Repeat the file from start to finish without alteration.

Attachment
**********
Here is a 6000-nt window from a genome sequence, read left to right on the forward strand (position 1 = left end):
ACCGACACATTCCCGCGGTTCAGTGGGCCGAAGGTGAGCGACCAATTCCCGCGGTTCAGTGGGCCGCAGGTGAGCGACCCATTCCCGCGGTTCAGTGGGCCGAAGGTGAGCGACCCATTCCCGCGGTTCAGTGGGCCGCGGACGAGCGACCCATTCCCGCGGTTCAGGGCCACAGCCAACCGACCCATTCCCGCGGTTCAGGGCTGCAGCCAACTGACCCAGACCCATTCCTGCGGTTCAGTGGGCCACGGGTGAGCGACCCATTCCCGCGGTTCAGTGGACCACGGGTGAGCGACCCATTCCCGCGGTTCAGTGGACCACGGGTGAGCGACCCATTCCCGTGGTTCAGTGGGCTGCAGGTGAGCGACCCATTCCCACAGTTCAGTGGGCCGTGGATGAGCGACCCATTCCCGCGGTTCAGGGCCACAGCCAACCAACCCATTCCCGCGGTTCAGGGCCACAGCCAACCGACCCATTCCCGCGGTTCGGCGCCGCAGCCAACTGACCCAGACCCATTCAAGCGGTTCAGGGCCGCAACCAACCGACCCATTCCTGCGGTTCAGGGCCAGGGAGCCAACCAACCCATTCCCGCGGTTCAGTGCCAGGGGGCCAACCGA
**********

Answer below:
Here is a 6000-nt window from a genome sequence, read left to right on the forward strand (position 1 = left end):
ACCGACACATTCCCGCGGTTCAGTGGGCCGAAGGTGAGCGACCAATTCCCGCGGTTCAGTGGGCCGCAGGTGAGCGACCCATTCCCGCGGTTCAGTGGGCCGAAGGTGAGCGACCCATTCCCGCGGTTCAGTGGGCCGCGGACGAGCGACCCATTCCCGCGGTTCAGGGCCACAGCCAACCGACCCATTCCCGCGGTTCAGGGCTGCAGCCAACTGACCCAGACCCATTCCTGCGGTTCAGTGGGCCACGGGTGAGCGACCCATTCCCGCGGTTCAGTGGACCACGGGTGAGCGACCCATTCCCGCGGTTCAGTGGACCACGGGTGAGCGACCCATTCCCGTGGTTCAGTGGGCTGCAGGTGAGCGACCCATTCCCACAGTTCAGTGGGCCGTGGATGAGCGACCCATTCCCGCGGTTCAGGGCCACAGCCAACCAACCCATTCCCGCGGTTCAGGGCCACAGCCAACCGACCCATTCCCGCGGTTCGGCGCCGCAGCCAACTGACCCAGACCCATTCAAGCGGTTCAGGGCCGCAACCAACCGACCCATTCCTGCGGTTCAGGGCCAGGGAGCCAACCAACCCATTCCCGCGGTTCAGTGCCAGGGGGCCAACCGA